Wednesday, July 23, 2014

Upright Misfortune

"A domestic garden can equally be a 'Zen garden' in so much as it has a spiritual or religious significance for its owner, although he or she may be the only one who views it in that light"
Yoko Kawaguchi, Japanese Zen Gardens, p 11.

I started creating islands and setting stones along the new East Gate area. 

First I began by digging a new trench to hold the edge of 4x4 timbers I recycled from the old garage bed. My plan is to lay them parallel to the existing 6x6 timbers along the fence line. I left a 5.5 inch gap between the timbers and will lay a layer of round black Mexican stones in between. In doing so, I am trying to create an appearance similar to what I have seen along the edge of the Ryōan-ji temple Zen garden. Keep in mind, my budget doesn't allow for granite and tile edging - timbers will have to do, plus I already have them (wood is also one of the Five Elements, so it works)


According to the Sakuteiki, the first manual of Japanese gardening, one must follow the rules of setting stones of suffer misfortune. In my case, I am sure I am not adhering to the strict rules. Nevertheless, I did try to set my three stones in a way to accentuate their shape and appearance. Apparently, the most common arrangement is groups of three, one for Buddha and two for his attendants. I had three, but decided to create two separate islands for each, one smaller island for the larger stone, and another large island for the two smaller stones. What then is the symbolism from my perspective? Well, the two smaller stones are representative of my wife and I, while the large stone represents our daughter, the greatest thing in our lives.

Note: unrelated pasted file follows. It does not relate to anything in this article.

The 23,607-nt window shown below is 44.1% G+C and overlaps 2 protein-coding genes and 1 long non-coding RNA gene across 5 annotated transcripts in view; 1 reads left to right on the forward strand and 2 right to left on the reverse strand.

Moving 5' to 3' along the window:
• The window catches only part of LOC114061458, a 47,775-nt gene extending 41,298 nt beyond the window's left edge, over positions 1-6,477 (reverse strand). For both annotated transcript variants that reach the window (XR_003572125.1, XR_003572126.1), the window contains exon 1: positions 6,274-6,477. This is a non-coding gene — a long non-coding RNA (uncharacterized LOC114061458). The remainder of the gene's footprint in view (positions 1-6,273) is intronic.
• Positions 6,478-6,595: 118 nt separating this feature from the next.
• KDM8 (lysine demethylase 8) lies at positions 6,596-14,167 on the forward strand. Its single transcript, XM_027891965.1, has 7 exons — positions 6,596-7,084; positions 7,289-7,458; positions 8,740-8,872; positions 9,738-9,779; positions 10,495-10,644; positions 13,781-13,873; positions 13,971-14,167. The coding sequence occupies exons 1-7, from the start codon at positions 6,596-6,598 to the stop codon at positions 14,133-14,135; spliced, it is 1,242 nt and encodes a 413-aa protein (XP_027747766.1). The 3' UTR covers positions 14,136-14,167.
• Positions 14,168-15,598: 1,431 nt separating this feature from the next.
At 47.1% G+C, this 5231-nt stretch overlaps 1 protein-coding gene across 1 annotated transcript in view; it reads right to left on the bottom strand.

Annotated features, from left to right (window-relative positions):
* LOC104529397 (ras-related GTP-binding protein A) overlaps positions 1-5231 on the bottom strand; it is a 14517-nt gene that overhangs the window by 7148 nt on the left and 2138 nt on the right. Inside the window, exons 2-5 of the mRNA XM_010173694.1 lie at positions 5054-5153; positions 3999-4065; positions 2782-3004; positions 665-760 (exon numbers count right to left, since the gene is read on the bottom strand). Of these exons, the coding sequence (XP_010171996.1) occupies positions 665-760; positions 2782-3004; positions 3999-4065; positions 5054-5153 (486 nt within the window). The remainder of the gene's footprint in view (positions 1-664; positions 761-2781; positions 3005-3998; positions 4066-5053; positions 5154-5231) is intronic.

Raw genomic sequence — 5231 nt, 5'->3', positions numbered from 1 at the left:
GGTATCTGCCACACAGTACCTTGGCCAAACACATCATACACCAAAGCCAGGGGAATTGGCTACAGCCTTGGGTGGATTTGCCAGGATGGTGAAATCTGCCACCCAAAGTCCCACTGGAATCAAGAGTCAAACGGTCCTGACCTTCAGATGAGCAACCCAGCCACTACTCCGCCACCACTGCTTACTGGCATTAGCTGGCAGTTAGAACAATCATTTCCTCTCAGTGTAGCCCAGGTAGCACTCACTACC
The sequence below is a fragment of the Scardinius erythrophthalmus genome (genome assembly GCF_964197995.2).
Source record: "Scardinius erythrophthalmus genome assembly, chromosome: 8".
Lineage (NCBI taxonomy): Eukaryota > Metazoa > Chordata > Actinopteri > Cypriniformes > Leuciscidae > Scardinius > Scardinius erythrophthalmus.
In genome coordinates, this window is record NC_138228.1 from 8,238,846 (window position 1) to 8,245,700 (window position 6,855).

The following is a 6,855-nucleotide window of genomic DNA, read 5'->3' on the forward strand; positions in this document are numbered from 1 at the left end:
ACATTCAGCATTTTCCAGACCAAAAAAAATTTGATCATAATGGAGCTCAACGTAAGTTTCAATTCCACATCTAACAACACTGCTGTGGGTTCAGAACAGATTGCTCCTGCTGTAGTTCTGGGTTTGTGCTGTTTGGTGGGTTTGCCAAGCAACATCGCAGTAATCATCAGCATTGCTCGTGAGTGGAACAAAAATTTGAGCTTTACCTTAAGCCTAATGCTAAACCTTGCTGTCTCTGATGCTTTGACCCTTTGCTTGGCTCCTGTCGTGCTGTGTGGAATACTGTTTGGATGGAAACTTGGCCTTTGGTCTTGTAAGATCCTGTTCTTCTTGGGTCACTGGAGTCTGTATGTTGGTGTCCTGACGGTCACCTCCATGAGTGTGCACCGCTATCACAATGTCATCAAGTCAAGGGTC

I also deviated from the practice of setting the stones in Moss covered islands. I have no Moss and have to explore ways to grow the type of Moss that will be appropriate. Experiments with Scotch or Irish Moss in the past have not gone well. Perhaps next year I will know more about how to achieve this effect. In the meantime, I have lots of left over mulch from all the re-mulching I have done this season. So, mulch it is.

I also decided to place a plant in the smaller island with the large stone. I also intend to do something similar with the large island, but as of yet have not decided on what small plant to add.

I'm sure experts on Japanese gardens will find lots of fault with my design and decisions. However, I really don't care, as long as the design and layout works for me. So far, so good - lets hope I don't suffer any misfortune.

No comments:

Post a Comment